A writer friend asked that I read the short story The Snows of Kilimanjaro by Ernest Hemingway. Much of his work has spoken to me in the past. I studied For Whom the Bell Tolls and A Farewell to Arms as a high school student and later, in college I read The Sun Also Rises. More than 1o years have passed since I’ve read his work, but while dissecting his shorter fiction, I felt like as if I was receiving advice from a long, lost friend.
Reading this particular work at this time in my life is no coincidence. In the last few months, I’ve thought so much about the word regret. Some questions that litter my mind: Am I fulfilled with my current identity? Ten years from now, will I have regrets about not taking a particular path? What if it is too late to pursue or work toward my goals? Then what?
I’ve witnessed at least two people who passed before they could fulfill their dreams. One person I am at liberty to discuss, the other I cannot. My father, as much as I dislike writing these words, had many unfulfilled dreams and goals. There were some external factors that played a part but there were pieces of him that contributed to stopping short of pursuing his goals. And then cancer came and it was too late.
I am certain that this story is not unique to my father. It happens everyday to someone somewhere. In everyday conversations between friends, spouses, strangers even, I hear the following words in stereo, “When this happens, then I can pursue _______,” “Now is not the time, I’ll have an opportunity later,” or “I can’t do this right now. I’ll have to wait a few years.” I’ve uttered the same words in different situations. Reading these words by Hemingway stirred an urgency inside of me.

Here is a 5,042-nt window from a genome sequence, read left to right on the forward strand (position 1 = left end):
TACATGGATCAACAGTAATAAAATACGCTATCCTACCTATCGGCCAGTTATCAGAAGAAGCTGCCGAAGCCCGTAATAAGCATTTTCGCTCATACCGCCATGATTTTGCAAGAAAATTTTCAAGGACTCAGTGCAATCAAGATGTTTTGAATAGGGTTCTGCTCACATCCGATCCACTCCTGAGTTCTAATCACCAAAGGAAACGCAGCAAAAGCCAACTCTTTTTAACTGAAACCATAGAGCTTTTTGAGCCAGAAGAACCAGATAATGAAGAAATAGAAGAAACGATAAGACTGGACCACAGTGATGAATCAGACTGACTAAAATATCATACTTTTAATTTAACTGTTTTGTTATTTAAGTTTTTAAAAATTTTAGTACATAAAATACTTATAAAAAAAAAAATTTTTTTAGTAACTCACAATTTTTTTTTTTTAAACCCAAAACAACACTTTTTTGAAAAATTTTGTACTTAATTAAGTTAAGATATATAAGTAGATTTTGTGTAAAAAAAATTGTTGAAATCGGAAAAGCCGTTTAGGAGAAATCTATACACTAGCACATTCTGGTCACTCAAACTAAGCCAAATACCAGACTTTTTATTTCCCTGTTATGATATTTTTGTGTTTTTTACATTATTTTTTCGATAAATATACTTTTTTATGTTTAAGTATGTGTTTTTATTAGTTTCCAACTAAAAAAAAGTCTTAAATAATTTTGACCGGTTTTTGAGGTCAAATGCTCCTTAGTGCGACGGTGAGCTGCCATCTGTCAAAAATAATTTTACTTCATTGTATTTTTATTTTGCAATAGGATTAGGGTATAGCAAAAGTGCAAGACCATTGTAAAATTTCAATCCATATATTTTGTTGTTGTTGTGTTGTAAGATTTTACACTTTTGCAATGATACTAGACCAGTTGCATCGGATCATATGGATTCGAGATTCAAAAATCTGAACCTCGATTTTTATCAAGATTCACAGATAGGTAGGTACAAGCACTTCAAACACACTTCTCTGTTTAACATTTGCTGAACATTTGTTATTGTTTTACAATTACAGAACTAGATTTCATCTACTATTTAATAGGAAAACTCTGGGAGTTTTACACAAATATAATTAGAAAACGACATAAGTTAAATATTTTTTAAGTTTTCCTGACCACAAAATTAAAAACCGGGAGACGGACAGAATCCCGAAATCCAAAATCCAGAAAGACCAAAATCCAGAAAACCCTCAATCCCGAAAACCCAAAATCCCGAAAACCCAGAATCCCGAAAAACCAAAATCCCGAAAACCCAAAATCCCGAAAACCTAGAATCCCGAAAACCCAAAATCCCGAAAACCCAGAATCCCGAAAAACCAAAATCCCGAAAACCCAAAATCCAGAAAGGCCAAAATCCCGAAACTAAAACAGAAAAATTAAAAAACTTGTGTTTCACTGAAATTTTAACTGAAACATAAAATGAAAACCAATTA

Now he would never write the things that he had saved to write until he knew enough to write them well. Well, he would not have to fail at trying to write them either. Maybe you could never write them, and that was why you put them off and delayed the starting. Well he would never know, now.
The main character is a writer, but is now dying in the middle of the Africa and taking inventory of his life. He recounts all his experiences and all the stories that he carried with him, but never wrote down. Why? In his mind, his words were never good enough. He kept talking about writing, but he never wrote. Ultimately, he wasted his talent because he procrastinated too long. When does he realize this? When it was too late.
Although Hemingway’s character was a writer, the theme of this short story can apply to anyone. All of us are waiting for that moment when the time is right or when the house is quiet or when the kids go to bed or when the kids are older or when we are more financially more stable or maybe next week or month or year.
Whatever you are putting off, do it now. Pursue it. Now. Don’t wait. Sometimes it becomes too late.